How one school saved around £30,000 through buying refurbished computers.Read More
The Story Wall was created by me and my classmates Teigan and Joe. We originally came up with the idea to help people with writing stories and how people can get stuck when writing a story. The name was created by thinking how walls and stories are everywhere and how a story could be written on a wall, but the name just came to us and sounded right.
From my research into schools which have gone down this road, or at least started to, I have come to the conclusion that there are three at least three general conditions which have to be met.
The question arises, why have a 1-to-1 scheme given the fact that there is so much technology in the school already?
In late 2011 the issue of mobile technologies and their use in school began to be discussed at a senior leadership team level in Tideway School. However, the school resisted the temptation to race headlong into improving the infrastructure in order to allow students to use their own devices to access lesson and learning resources, because the benefits of doing so in terms of either pedagogy or learning gains were not self-evident.
What are the potential benefits and challenges of introducing a Bring Your Own Device policy into a secondary (high) school? In this, our latest case study, we look at the experience of The Arnewood School Academy in England.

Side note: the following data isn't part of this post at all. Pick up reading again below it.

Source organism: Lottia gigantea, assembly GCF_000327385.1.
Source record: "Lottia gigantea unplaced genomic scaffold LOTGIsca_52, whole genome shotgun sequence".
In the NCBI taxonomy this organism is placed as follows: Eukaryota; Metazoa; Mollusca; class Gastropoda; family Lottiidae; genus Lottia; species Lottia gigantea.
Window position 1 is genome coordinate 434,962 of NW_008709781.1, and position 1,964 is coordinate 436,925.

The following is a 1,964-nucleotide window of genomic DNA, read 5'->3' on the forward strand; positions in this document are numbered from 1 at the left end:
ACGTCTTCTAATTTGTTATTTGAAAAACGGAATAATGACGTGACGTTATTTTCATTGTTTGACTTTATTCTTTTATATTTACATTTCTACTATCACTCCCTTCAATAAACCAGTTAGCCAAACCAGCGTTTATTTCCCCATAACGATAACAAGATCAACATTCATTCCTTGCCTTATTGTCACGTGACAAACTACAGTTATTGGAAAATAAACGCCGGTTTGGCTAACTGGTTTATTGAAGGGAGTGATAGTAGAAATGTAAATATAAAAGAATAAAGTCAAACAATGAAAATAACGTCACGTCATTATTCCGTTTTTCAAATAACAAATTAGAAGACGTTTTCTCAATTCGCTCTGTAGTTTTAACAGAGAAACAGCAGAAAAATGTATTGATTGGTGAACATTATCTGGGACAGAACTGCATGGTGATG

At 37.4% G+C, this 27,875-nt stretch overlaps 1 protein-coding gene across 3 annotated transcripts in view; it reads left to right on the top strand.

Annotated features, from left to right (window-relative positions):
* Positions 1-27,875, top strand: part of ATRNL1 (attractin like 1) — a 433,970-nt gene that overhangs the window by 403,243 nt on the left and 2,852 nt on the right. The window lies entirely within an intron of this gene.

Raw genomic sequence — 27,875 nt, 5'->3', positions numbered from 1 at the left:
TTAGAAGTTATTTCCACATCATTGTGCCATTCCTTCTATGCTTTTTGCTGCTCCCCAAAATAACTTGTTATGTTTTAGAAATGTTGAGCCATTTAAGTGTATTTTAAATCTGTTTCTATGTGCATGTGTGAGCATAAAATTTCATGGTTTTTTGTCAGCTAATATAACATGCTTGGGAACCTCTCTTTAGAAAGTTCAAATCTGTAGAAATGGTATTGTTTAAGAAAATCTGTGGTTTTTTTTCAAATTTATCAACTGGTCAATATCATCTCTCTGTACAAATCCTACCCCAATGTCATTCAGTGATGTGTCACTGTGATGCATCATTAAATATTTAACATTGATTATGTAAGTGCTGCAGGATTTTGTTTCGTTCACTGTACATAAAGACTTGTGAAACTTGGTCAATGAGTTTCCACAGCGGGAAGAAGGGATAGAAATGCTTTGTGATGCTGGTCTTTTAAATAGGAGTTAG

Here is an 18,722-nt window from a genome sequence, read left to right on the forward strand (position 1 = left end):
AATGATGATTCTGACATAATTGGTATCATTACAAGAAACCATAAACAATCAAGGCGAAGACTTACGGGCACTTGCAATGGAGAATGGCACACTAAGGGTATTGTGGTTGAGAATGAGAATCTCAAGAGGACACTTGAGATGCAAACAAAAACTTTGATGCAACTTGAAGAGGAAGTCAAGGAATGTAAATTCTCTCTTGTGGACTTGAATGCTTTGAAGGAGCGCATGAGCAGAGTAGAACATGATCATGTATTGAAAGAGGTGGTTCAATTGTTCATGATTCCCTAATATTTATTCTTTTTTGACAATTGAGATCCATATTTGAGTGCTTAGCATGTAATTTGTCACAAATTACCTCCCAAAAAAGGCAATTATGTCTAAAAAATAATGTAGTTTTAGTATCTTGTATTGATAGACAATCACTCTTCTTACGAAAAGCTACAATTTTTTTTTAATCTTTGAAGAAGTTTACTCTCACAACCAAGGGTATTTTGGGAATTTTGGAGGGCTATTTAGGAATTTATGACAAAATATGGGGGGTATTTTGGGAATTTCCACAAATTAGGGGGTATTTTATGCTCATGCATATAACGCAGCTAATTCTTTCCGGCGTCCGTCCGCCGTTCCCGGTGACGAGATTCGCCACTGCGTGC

St Crispin’s School is a slightly larger-than-average secondary school serving the town of Wokingham, England. An 11-18 school, it has 1102 students. The number of students with special education needs is about average, whilst the proportion of students from ethnic minority backgrounds is below average. Relatively few students are eligible for free school meals.
St Crispin’s was attracted to the idea of BYOD because, as Mike Elward, Assistant Head/Director of e-learning says
George Spencer Academy is a mixed secondary school in Nottingham, England, with 1350 students aged 11-18. Although it is located in a large town, it has only a small proportion of students who are eligible for free school meals.
The school decided to go down the BYOD road in order to be able to explore the potential of personal devices without incurring costs of purchase, training or technical support. The idea also fits very well with the school’s vision, which is concerned with giving a personalised learning experience to all students.
Although I visited Flitch Green to talk about technology – specifically, iPads and mobile learning – I discovered that as in any good school the technology serves the vision of the school, which is about learning.
Flitch Green Academy is somewhat unprepossessing – at least from the outside. But once you go through the door, it’s a different story.
Finborough School is an independent, ie private, all-through school, ie age range 2-18, in a rural English setting. It has 274 pupils.
You can describe what your school does with educational technology ad nauseum, but in my opinion nothing will bring it alive as much as a well-written case study.
The reason that case studies can be so effective is that they take just one aspect of what the school is doing, rather than trying to present the whole lot.